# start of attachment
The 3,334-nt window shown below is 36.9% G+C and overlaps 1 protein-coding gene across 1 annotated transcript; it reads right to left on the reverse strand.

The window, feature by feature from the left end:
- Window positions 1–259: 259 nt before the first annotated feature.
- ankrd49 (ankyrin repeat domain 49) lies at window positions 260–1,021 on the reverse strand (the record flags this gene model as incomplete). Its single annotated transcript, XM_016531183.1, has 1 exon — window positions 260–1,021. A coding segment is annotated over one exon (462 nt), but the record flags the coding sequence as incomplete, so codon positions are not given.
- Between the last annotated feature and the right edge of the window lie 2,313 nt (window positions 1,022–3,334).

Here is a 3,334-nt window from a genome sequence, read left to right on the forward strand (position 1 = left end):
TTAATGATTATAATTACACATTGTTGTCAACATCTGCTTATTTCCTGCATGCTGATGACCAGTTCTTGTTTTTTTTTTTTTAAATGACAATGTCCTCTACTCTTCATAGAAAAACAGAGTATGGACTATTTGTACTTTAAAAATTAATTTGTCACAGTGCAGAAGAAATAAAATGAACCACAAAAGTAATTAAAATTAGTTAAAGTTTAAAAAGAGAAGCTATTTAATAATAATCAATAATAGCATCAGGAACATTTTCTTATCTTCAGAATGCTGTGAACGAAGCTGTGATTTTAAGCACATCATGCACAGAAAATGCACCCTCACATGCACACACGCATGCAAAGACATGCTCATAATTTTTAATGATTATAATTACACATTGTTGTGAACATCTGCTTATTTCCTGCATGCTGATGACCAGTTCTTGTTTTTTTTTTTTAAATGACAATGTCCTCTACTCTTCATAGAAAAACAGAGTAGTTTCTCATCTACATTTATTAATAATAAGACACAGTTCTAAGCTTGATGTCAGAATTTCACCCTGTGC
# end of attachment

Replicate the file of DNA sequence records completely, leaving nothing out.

The 3,334-nt window shown below is 36.9% G+C and overlaps 1 protein-coding gene across 1 annotated transcript; it reads right to left on the reverse strand.

The window, feature by feature from the left end:
- Window positions 1–259: 259 nt before the first annotated feature.
- ankrd49 (ankyrin repeat domain 49) lies at window positions 260–1,021 on the reverse strand (the record flags this gene model as incomplete). Its single annotated transcript, XM_016531183.1, has 1 exon — window positions 260–1,021. A coding segment is annotated over one exon (462 nt), but the record flags the coding sequence as incomplete, so codon positions are not given.
- Between the last annotated feature and the right edge of the window lie 2,313 nt (window positions 1,022–3,334).

Here is a 3,334-nt window from a genome sequence, read left to right on the forward strand (position 1 = left end):
TTAATGATTATAATTACACATTGTTGTCAACATCTGCTTATTTCCTGCATGCTGATGACCAGTTCTTGTTTTTTTTTTTTTAAATGACAATGTCCTCTACTCTTCATAGAAAAACAGAGTATGGACTATTTGTACTTTAAAAATTAATTTGTCACAGTGCAGAAGAAATAAAATGAACCACAAAAGTAATTAAAATTAGTTAAAGTTTAAAAAGAGAAGCTATTTAATAATAATCAATAATAGCATCAGGAACATTTTCTTATCTTCAGAATGCTGTGAACGAAGCTGTGATTTTAAGCACATCATGCACAGAAAATGCACCCTCACATGCACACACGCATGCAAAGACATGCTCATAATTTTTAATGATTATAATTACACATTGTTGTGAACATCTGCTTATTTCCTGCATGCTGATGACCAGTTCTTGTTTTTTTTTTTTAAATGACAATGTCCTCTACTCTTCATAGAAAAACAGAGTAGTTTCTCATCTACATTTATTAATAATAAGACACAGTTCTAAGCTTGATGTCAGAATTTCACCCTGTGC